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Natural GMOs Part 284. Now, about Oskar. Oskar is a chimeric gene: Half of it is of bacterial origin, and the other half is of insect origin

19:08 EDT 12 Jul 2019 | GMO pundit



...Against All Odds

Despite the great advantages that bacterial genes may confer on more complex organisms, the odds are still heavily stacked against a transfer producing a functional gene. Researchers are trying to understand how this enormous leap occurs.

Before a bacterial gene can even operate in a eukaryotic cell, it has some major biological hurdles to overcome. It must acquire introns, a promoter sequence, and a termination sequence. It also has to be able to interact fruitfully with existing host genes. “How does something that has been out of a lineage for hundreds of millions of years potentially get incorporated into a foreign lineage that it has no experience with? It's an absolutely fascinating question,” says Whiteman.

One successful example is oskar, a gene that is both necessary and sufficient for germline development in holometabolous insects. Oskar is a chimeric gene: Half of it is of bacterial origin, and the other half is of insect origin (12, 13). Because bacteria don't have a germline development function, the chimeric gene is doing something novel in the insects. It’s also doing something critically important: Without proper germline development, an organism is an evolutionary dead end.

So how can horizontally transferred genes acquire central, critically important roles in their new hosts, even replacing essential host functions such as embryo sex determination, as in the case of the French pillbugs?

Malik suspects the answer may lie in the strong evolutionary pressures that endosymbionts face to alter their host’s physiology and development to their own advantage. Wolbachia, for instance, lives inside the germline and reproductive tissues of approximately 50% of the world’s arthropod species. The bacteria are passed to offspring through their host's eggs and have evolved multiple strategies to increase the chances of being passed on.

“It’s actually very clear that endosymbiotic bacteria manipulate the germline of insects,” Malik says. “They do so because they want to propagate themselves. They are living and getting transmitted through the oocyte. So there are many bacteria that have manipulated things like the sex determining mechanisms, or that have feminized a genetic male into a female, as a means to increase their transmission.”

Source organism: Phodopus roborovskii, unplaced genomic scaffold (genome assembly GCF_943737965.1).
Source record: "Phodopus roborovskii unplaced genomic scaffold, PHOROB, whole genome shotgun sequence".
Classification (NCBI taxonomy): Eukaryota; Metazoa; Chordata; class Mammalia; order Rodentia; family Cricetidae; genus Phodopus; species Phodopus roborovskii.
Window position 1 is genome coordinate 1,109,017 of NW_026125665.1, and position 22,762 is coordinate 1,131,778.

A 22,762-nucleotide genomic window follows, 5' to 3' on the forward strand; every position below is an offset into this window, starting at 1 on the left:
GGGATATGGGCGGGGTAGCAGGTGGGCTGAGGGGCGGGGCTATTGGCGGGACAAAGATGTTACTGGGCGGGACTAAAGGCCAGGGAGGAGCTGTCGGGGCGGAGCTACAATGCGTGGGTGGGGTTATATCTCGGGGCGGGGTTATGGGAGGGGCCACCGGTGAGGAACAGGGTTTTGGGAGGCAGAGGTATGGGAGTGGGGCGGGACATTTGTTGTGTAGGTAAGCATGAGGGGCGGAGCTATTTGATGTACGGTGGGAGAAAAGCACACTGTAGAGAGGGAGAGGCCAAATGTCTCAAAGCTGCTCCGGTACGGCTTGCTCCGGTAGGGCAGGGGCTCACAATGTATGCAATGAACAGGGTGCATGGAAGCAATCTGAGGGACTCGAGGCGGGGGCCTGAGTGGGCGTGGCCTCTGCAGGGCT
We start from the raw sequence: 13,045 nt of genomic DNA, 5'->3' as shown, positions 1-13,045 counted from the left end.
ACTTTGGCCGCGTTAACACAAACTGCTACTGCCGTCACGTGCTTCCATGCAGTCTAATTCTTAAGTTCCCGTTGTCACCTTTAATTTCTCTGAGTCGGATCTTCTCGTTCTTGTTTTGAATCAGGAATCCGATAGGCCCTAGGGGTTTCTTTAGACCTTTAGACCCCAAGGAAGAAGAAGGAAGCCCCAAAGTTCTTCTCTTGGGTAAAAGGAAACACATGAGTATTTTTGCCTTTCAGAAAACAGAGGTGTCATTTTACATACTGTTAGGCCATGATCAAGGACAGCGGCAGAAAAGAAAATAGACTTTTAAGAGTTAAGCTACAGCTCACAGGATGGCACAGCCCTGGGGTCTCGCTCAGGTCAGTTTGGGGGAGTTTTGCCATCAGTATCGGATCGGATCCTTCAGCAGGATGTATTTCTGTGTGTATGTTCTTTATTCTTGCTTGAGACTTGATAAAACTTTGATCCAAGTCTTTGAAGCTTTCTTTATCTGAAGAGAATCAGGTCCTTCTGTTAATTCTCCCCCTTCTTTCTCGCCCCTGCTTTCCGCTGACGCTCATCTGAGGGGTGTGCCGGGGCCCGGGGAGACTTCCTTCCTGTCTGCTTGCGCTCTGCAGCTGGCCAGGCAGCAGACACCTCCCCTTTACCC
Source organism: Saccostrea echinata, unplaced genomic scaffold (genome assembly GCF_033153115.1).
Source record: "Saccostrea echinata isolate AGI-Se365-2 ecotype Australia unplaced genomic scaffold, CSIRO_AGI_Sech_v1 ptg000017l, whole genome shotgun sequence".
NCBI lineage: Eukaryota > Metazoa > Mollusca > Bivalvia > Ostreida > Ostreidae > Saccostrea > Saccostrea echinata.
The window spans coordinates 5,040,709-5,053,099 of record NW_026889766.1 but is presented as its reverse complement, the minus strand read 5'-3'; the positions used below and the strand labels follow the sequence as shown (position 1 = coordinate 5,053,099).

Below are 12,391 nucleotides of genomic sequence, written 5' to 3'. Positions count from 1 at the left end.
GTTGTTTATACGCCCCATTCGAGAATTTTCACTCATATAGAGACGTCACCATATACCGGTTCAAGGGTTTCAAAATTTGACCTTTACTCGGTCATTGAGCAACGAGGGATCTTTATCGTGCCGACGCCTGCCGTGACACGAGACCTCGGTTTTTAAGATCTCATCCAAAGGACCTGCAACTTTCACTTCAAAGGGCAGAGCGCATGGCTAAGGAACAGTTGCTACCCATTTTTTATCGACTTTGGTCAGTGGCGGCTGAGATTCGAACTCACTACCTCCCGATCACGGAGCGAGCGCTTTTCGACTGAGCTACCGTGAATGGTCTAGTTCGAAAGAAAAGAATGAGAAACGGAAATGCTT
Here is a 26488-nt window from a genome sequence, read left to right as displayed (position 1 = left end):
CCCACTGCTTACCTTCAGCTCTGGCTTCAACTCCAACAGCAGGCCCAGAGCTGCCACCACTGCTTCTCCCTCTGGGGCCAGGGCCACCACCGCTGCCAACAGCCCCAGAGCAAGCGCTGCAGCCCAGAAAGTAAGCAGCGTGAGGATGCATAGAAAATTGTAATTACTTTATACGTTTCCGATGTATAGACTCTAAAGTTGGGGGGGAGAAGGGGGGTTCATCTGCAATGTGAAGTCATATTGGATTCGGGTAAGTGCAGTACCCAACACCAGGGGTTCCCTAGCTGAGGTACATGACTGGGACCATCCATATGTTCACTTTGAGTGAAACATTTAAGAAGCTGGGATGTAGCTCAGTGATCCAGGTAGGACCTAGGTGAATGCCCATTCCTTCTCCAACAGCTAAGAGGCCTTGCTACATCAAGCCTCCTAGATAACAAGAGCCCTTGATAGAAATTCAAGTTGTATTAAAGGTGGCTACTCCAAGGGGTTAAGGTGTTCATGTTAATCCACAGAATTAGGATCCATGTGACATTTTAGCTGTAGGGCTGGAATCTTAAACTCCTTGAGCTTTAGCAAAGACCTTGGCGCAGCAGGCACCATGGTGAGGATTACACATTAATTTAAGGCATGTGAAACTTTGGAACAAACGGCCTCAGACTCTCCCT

Hence, it may not have been difficult for a Wolbachia gene to make the functional leap into the genome of French pillbugs. “Wolbachia was already interacting with the pillbug’s cells,” explains Cordaux. “Perhaps the integration was just another way to locate the ‘feminization’ gene.” This may also shed light on how oskar acquired a novel and essential role in germline development in holometabolous insects some 450 million years ago. The bacterial half of oskar might have come from an endosymbiont that was manipulating its host’s germline development in its favor.

All of this helps explain how genes new to a lineage can play key roles in old developmental processes. “We used to have this dogmatic view about genes that are really essential or important—that they are extremely likely to have been conserved since the dawn of time because, of course, they're essential so we would have not really had an opportunity to mess around with them,” says Malik. “More and more work … has really sort of impressed upon folks the idea that, in fact, new genes can be essential. In fact, young genes can acquire essential functions.”...

From 
Core Concept: Gene transfers from bacteria and viruses may be shaping complex organisms
Viviane Callier
PNAS July 9, 2019 116 (28) 13714-13716; https://doi.org/10.1073/pnas.1909030116


Original Article: Natural GMOs Part 284. Now, about Oskar. Oskar is a chimeric gene: Half of it is of bacterial origin, and the other half is of insect origin

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